An interview with Festival Director Kathleen Mullen
by Sara Michelle Fetters -
SGN A&E Writer
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The 24th annual Seattle Queer Film Festival (SQFF) begins in earnest this coming Thursday, October 10, with a gala screening of director Stephen Kijak's Sid & Judy, an in-depth documentary of the late actress, singer and icon Judy Garland and her relationship with her third husband, Sid Luft. The Festival closes October 20 with one of the most celebrated films of 2019, writer-director Céline Sciamma's award-winning drama Portrait of a Lady on Fire. In-between those two efforts the folks at Three Dollar Bill Cinema are packing an eclectic variety of features, shorts, forums and community outreach efforts, this year's SQFF a smorgasbord of cinematic goodness Pacific Northwest audiences are almost certain to positively respond to.
Festival Director Kathleen Mullen returns for her fourth go-round as the chief programmer for the festival, and once again she has made it her personal mission to generate as diverse and as inclusive an international slate of selections as possible. I had the opportunity to sit down with Mullen for a few minutes to chat about this year's SQFF. Here are some edited excerpts from what she had to say:
Sara Michelle Fetters: I think the most obvious question is, what happened to 'TWIST!'?
Kathleen Mullen: [laughs] To be honest, there were a lot of names [for the festival]. A lot of names. There's 'Three Dollar Bill Cinema presents.' There was 'TWIST! Seattle Queer Film Festival.' There were names before those.
'TWIST!' just felt like something we didn't need. We thought we could make it more streamlined and easier to remember. Three Dollar Bill Cinema presents the Seattle Queer Film Festival. Just rolls of the tongue a little better.
Sara Michelle Fetters: This year's festival, it's an eclectic lineup that spans the globe. It had to have been fun for you and your programmers to work on.
Kathleen Mullen: It was! I feel great about this year's lineup. We just had so many good films to look at. We had over 600 submissions this year, which was a hundred up from last year. Just the sheer diversity of the types of films, and the subjects, it was incredible. We had a number of local films and we lots of documentaries. So yes, it was a lot of fun to put it together.
Sara Michelle Fetters: It's perfect timing for the opening night film, Sid & Judy, especially with the Renée Zellweger drama Judy opening in theatres just last week. This is probably an obvious question with an equally obvious answer, but why all the interest in Judy Garland right now?
Kathleen Mullen: I'm going to answer with why I'm interested so much in Judy Garland. I mean, I was a little kid, and I was a queer kid. I came out when I was 17, and The Wizard of Oz was for me the most amazing young person's journey. All of the magic of Dorothy and her friends, it all really spoke to me as a kid. So I have a personal relationship and love for Judy Garland.
Then there is just this crazy connection. Judy Garland died 50 years ago and Stonewall happened 50 years ago. Some people say there's a link, while others say there's absolutely no link at all. But I think it's perhaps somewhere in-between. I just feel like we want to look back on our history. We want to look back on figures in our history that have meant something to the queer community. That's the thread throughout the whole program this year. What's been happening in the last 50 years of film? I think that's important to think about, and Sid & Judy is a piece of that.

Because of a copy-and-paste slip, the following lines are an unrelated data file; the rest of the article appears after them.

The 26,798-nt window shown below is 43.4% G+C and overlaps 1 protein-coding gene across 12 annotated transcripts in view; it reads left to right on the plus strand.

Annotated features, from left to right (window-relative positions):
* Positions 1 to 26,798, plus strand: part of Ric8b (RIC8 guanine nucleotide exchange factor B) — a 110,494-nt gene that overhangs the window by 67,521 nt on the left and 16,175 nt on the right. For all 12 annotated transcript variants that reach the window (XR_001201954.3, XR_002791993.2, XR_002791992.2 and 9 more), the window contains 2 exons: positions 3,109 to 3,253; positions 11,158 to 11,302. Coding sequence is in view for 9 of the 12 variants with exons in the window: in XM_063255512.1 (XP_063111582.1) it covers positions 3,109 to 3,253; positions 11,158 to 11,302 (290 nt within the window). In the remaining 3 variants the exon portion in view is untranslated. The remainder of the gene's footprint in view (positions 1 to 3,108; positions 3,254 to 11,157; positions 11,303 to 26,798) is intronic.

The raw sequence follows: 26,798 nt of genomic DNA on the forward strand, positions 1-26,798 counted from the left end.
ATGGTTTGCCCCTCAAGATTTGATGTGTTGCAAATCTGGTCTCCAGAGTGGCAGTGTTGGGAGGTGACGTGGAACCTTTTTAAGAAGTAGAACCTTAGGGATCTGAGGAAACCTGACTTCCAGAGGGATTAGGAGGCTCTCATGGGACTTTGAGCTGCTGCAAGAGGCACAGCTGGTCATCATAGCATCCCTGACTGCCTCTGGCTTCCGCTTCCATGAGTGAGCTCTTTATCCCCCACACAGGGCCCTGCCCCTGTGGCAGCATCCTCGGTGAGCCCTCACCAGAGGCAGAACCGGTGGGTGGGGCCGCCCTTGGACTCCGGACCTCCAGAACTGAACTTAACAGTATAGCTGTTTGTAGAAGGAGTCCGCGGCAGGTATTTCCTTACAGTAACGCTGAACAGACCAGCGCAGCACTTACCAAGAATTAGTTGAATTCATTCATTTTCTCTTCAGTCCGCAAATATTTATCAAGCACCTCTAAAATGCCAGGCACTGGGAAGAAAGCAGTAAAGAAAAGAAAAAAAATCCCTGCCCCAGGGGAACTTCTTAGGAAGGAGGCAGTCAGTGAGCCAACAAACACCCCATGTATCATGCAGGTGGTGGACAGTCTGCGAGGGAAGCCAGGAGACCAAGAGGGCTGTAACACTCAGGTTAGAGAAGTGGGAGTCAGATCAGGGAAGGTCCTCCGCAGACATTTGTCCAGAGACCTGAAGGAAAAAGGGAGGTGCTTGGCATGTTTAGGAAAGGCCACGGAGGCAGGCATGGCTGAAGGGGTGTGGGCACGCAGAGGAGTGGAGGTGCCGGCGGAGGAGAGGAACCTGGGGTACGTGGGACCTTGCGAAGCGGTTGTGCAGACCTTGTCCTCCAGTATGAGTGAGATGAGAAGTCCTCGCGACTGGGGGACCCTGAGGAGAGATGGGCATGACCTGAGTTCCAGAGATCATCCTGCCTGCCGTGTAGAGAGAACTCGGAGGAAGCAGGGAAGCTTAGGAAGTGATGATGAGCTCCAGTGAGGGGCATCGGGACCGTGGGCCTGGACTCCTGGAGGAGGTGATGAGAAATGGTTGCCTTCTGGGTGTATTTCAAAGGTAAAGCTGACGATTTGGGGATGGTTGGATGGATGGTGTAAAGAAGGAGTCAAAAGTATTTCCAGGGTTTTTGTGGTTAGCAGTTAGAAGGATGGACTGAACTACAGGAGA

We're doing a documentary, State of Pride, which is all about, what is Pride now? What are we doing? Where are we now in the present day? We also have a shorts program called 'Queer Yesteryear.' It all fits together, so the choice to have Sid & Judy as our opening night film definitely ties into that 50 years of queer cinema.
Sara Michelle Fetters: And then juxtaposing that, you have a selection closing out this year's festival that could be seen as being a vital entry in the future of LGBTQ cinema, Céline Sciamma's award-winning and critically acclaimed Portrait of a Lady on Fire.
Kathleen Mullen: It is a masterpiece.
Céline won best film at our festival in 2011 for Tomboy. I just said to everyone that we had to play it. When I talked to the distributor I was like, 'We need this film. I love it so much. You have to give it to us.' [laughs]
Portrait of a Lady on Fire won the Queer Palm and Best Screenplay at Cannes. It played Telluride and received raves. It's playing all over the world right now and receiving staggering notices. I felt thrilled that we got the film because I really feel that it, for me, represents where queer cinema is going. The fact it's from an out woman filmmaker and that she's still receiving so much acclaim in the mainstream, not just from the LGBTQ community, I think that's incredible.
I really feel that this is where we are at now, that such high-quality work like this gets internationally recognized. We have this forum called 'Queering the Script' and we're doing a whole panel on queer casting and fandom. That's a subject that feels important to talk about right now. Queers are starting to decide what stories they want to have told and who's going to be playing the roles of these queer characters. That's important.
Sara Michelle Fetters: It's interesting to me that this year, you look at something like 'Supergirl,' which had its most critically acclaimed season, or you look at Hustlers, which is one of the most critically acclaimed films of 2019, and both of these enterprises have two very high-profile Trans actresses in lead roles [Nicole Maines, Trace Lysette]. But their characters aren't defined by their transness. That is something that's new that I don't think we've seen before.